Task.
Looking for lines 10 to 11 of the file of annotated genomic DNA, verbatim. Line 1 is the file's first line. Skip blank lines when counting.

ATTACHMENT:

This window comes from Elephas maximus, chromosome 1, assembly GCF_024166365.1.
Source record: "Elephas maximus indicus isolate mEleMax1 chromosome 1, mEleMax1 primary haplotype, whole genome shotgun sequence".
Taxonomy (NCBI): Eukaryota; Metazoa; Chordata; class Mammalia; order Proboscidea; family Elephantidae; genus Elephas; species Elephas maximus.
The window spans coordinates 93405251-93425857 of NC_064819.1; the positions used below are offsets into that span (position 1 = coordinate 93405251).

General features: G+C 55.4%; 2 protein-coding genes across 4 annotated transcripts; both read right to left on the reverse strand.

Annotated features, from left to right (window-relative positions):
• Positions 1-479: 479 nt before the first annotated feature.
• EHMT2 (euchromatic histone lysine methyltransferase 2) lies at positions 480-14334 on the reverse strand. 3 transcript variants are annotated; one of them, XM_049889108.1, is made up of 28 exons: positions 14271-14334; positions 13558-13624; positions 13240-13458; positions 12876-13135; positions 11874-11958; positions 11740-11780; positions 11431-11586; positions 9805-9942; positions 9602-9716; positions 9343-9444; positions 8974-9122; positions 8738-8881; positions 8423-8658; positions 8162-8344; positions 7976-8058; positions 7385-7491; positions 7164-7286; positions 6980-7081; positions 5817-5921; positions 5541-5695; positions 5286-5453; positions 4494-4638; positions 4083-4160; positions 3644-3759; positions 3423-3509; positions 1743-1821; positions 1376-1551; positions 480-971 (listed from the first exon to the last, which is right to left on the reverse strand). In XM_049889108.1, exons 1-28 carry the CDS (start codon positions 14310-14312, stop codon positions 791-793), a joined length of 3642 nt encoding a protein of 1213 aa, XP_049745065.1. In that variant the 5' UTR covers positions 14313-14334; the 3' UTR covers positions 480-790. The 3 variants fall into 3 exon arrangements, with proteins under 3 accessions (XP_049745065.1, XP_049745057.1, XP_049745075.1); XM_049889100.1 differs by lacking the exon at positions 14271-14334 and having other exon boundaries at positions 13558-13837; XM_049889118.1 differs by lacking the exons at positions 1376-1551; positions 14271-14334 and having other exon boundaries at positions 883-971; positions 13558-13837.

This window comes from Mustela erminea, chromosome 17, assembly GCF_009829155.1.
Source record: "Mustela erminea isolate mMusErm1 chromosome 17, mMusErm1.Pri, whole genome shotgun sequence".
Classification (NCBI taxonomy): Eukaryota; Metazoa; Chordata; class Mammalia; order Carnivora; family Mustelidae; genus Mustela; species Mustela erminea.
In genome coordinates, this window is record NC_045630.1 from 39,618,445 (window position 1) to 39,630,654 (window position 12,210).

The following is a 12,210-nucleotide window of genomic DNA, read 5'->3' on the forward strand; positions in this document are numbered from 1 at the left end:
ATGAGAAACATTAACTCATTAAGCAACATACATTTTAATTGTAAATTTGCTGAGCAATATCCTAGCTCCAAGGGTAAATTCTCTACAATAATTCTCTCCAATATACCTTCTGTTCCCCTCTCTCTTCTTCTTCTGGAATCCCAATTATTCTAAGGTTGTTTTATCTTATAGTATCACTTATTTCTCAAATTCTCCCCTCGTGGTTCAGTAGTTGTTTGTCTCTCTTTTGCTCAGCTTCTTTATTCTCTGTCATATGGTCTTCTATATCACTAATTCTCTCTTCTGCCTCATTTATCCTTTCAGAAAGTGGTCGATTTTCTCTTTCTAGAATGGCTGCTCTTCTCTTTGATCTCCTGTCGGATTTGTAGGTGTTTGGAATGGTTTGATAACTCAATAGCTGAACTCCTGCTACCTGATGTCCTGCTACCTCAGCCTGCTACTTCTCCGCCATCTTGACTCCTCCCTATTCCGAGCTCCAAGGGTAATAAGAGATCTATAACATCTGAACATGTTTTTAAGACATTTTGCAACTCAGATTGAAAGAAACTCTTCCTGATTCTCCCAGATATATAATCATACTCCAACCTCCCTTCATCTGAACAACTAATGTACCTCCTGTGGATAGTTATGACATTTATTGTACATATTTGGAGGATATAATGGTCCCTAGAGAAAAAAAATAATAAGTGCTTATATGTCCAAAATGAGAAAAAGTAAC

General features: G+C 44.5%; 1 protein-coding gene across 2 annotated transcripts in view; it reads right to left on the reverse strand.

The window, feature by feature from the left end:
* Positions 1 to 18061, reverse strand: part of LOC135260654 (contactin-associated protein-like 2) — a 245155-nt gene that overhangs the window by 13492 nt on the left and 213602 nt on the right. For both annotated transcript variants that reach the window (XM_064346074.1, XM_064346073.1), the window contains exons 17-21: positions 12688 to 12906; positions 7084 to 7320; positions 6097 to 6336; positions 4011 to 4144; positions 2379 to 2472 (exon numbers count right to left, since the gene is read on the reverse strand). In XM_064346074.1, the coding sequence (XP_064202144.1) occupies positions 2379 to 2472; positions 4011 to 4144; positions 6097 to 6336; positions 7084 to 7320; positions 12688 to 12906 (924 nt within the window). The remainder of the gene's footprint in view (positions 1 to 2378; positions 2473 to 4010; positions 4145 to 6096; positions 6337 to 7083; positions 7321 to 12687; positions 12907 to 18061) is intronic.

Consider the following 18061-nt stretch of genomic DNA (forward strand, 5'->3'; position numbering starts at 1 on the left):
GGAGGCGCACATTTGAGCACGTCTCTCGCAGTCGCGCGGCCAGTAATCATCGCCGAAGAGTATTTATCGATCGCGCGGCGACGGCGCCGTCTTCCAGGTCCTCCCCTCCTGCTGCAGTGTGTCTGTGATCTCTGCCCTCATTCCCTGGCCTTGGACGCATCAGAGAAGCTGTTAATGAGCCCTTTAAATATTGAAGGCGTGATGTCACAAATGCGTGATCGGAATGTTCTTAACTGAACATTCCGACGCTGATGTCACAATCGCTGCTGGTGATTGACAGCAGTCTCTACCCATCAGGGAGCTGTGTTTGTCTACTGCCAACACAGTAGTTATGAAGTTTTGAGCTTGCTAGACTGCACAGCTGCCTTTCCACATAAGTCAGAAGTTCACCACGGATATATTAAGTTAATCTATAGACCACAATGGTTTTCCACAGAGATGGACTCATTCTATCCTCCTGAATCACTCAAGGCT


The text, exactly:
Source record: "Mustela erminea isolate mMusErm1 chromosome 17, mMusErm1.Pri, whole genome shotgun sequence".
Classification (NCBI taxonomy): Eukaryota; Metazoa; Chordata; class Mammalia; order Carnivora; family Mustelidae; genus Mustela; species Mustela erminea.